Medicare beneficiaries’ out-of-pocket costs for insulin exceeded $1 billion in 2020 vs $236 million in 2007. High costs lead some patients with diabetes to reduce adherence to insulin, increasing the risk of adverse health outcomes.
Although efforts to cap patients’ cost sharing for insulin have existed in some states since 2020, and in certain Medicare Part D plans since 2021, in January 2023 the Inflation Reduction Act capped cost sharing for insulin at $35 for a 1-month supply for all Part D beneficiaries and, therefore, may have a greater effect on adherence. This study measures the association of this cost-sharing cap with insulin fills.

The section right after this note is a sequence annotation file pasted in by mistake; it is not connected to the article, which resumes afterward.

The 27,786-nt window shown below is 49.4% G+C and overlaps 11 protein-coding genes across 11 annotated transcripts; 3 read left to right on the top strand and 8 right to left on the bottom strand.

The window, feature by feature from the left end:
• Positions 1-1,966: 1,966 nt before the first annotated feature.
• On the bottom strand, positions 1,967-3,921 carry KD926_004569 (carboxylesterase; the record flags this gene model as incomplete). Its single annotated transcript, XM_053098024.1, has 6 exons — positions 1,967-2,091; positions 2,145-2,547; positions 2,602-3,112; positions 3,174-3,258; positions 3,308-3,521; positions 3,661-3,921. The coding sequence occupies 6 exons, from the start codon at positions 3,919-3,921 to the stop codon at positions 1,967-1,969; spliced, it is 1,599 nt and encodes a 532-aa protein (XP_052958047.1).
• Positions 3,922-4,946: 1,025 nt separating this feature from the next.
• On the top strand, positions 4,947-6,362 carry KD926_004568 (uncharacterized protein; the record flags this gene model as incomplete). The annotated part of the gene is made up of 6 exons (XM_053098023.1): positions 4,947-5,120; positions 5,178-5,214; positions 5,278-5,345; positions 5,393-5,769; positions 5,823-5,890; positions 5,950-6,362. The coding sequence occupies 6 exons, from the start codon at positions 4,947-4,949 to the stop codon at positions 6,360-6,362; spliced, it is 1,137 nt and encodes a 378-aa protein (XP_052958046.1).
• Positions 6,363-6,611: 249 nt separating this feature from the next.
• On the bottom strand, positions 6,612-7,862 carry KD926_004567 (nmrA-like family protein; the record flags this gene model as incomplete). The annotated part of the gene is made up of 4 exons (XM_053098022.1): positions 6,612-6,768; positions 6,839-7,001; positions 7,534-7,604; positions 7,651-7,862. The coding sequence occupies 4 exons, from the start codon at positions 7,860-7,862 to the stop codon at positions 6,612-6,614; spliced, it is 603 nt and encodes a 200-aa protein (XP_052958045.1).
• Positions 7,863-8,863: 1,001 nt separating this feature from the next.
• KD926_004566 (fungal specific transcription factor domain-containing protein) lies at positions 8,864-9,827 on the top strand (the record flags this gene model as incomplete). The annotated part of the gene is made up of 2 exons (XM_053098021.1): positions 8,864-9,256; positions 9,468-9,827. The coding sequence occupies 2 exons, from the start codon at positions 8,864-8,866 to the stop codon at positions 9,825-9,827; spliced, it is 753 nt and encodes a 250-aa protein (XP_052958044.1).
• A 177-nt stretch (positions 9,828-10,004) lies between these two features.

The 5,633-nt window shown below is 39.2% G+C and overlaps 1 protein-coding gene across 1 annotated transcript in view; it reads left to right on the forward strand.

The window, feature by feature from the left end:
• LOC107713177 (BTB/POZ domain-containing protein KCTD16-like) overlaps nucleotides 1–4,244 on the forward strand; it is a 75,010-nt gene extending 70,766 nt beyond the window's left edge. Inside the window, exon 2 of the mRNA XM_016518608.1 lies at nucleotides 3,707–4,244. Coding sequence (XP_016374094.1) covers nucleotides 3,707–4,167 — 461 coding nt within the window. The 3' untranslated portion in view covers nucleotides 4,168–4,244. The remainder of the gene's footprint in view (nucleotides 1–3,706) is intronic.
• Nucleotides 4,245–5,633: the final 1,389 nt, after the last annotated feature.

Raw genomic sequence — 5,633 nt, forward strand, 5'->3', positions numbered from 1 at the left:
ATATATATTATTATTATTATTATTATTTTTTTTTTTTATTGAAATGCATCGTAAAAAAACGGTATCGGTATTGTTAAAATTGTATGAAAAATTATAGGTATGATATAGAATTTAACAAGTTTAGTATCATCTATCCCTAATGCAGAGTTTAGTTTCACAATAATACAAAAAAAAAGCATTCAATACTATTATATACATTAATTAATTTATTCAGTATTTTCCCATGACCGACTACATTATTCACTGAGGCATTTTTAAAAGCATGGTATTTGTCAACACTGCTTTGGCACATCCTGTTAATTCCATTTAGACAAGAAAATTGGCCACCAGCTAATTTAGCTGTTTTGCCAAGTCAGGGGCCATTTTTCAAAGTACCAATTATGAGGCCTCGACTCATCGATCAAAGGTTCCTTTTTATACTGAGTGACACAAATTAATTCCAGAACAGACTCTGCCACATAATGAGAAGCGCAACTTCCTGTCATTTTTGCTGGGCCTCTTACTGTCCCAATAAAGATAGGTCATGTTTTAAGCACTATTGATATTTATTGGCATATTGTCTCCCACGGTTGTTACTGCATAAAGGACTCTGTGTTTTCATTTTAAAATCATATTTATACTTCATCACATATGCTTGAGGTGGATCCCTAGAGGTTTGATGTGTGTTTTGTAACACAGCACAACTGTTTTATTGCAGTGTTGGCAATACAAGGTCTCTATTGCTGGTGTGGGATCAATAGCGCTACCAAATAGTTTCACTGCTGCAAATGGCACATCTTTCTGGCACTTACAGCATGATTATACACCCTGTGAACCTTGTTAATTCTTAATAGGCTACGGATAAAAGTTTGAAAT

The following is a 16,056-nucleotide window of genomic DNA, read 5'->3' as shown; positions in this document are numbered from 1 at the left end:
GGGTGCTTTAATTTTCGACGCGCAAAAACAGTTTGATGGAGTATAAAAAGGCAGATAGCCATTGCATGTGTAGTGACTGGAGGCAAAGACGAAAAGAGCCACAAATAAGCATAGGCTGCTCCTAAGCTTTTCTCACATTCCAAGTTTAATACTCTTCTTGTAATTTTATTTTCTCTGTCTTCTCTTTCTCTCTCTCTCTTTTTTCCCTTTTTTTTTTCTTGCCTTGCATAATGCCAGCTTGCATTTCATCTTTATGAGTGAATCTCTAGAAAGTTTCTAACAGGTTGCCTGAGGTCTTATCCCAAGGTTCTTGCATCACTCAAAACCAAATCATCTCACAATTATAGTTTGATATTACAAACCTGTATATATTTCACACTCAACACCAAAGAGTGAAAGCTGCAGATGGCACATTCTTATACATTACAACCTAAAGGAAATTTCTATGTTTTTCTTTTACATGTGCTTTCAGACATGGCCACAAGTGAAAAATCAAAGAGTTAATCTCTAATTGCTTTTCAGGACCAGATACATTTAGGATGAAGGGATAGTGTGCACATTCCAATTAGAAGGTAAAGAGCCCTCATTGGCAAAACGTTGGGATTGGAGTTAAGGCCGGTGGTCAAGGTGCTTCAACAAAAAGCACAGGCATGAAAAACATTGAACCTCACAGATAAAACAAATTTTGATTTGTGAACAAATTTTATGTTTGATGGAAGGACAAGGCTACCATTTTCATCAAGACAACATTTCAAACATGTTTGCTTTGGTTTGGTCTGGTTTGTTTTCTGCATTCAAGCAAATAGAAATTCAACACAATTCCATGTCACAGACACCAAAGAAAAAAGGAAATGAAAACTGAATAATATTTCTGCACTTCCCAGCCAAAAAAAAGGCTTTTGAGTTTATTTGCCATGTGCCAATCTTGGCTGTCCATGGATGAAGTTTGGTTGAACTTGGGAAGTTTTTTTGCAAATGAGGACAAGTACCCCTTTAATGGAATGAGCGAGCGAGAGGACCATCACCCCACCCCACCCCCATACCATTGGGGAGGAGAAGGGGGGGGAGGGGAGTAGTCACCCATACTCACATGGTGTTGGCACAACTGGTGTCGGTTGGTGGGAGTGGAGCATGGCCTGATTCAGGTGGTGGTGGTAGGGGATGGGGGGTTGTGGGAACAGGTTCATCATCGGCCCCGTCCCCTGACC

The full study can be viewed at Journal of the American Medical Association.
Myerson, R., Qato, D. M., Goldman, D. P., & Romley, J. A. (2023). Insulin fills by Medicare enrollees and out-of-pocket caps under the Inflation Reduction Act. JAMA.
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